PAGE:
The Madonna Special Institute for the Deaf is in a celebratory mood, and the immediate cause for these celebrations is that a few of its old students have joined engineering courses and are doing well enough. They have inspired the bright students of the institute to nurture lofty goals and high ambitions, even as their teachers provide them confidence towards that achievement.

Farooq Basha, B.Y. Bharath Raju and Razia Sultana are among the students who joined engineering in the last two years after doing extremely well in Intermediate at the institute. Their names are familiar and popular in the institute now, as the present students seek to follow their footsteps.

Principal Elizabeth Rani says that it is a new beginning with more students showing interest in computer science-related engineering courses and their performance is quite satisfactory. She refers to the success story of Bharath Raju, who has joined engineering in Tamil Nadu with support from father. Many more bright students want to study engineering courses, but their parents’ financial conditions do not permit, she says.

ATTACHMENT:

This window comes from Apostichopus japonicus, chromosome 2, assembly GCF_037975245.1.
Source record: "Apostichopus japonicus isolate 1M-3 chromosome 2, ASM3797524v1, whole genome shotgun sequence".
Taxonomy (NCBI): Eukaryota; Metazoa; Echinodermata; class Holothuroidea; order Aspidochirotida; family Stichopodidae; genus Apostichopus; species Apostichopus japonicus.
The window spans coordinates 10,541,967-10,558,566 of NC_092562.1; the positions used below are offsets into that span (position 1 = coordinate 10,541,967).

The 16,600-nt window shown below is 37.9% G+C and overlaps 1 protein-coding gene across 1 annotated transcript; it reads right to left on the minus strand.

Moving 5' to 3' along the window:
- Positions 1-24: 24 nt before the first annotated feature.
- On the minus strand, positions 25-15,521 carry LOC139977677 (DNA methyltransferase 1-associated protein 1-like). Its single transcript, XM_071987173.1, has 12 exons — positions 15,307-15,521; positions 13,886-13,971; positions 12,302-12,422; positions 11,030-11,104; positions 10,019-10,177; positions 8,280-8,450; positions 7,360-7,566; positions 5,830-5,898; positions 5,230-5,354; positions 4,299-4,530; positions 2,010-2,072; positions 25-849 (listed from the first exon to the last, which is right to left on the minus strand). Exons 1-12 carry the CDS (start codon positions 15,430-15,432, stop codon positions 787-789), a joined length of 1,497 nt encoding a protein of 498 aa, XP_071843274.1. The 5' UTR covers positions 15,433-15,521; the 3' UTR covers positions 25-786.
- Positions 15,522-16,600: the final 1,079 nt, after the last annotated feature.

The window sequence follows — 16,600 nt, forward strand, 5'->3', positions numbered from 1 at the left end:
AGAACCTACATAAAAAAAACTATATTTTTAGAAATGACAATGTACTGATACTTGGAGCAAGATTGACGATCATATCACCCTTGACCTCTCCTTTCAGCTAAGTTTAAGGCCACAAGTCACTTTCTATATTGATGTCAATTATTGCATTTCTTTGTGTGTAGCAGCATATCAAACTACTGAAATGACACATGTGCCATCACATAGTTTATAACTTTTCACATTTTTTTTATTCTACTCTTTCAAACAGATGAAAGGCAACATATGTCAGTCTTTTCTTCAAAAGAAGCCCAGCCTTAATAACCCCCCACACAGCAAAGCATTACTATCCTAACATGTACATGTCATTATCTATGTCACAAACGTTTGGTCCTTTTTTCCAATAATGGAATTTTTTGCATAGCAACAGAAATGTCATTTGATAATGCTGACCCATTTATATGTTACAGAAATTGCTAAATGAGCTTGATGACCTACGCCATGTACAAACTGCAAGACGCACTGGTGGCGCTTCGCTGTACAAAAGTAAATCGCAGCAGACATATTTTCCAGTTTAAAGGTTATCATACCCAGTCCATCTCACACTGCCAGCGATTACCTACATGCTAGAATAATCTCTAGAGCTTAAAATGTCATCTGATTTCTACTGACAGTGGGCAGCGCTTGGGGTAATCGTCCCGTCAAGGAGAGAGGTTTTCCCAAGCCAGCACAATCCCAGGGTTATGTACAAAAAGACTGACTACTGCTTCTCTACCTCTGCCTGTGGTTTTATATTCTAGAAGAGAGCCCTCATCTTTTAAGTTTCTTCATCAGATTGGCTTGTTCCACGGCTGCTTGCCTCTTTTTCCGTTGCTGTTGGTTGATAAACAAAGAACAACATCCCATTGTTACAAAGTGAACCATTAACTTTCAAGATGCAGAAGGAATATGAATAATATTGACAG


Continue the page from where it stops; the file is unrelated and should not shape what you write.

Vocational skills

Set up in 1985 with barely 16 students, the institute at Carmel Road on Gunadala-Nunna Road is celebrating silver jubilee this year with the overall strength of students having risen to 510, who are studying from nursery to graduation.

Run by the Fransican Sisters, the institute has the distinction of having its old students finding jobs in government and private sectors.

“Our students are also working in the State secretariat. Some are working in banks and railways. They are usually employed at clerical level. Their disability disallows them to be employed in managerial cadres,” says Sister Rani. Besides equipping the students with the British version of sign language skills, the institute provides training to its students in all-round activities and vocational skills. Skills in type-writing, computers, off-set printing, screen printing, DTP, diploma in computer applications, chalk making, surf and phenyl making are the other trades the students are trained in, she explains.

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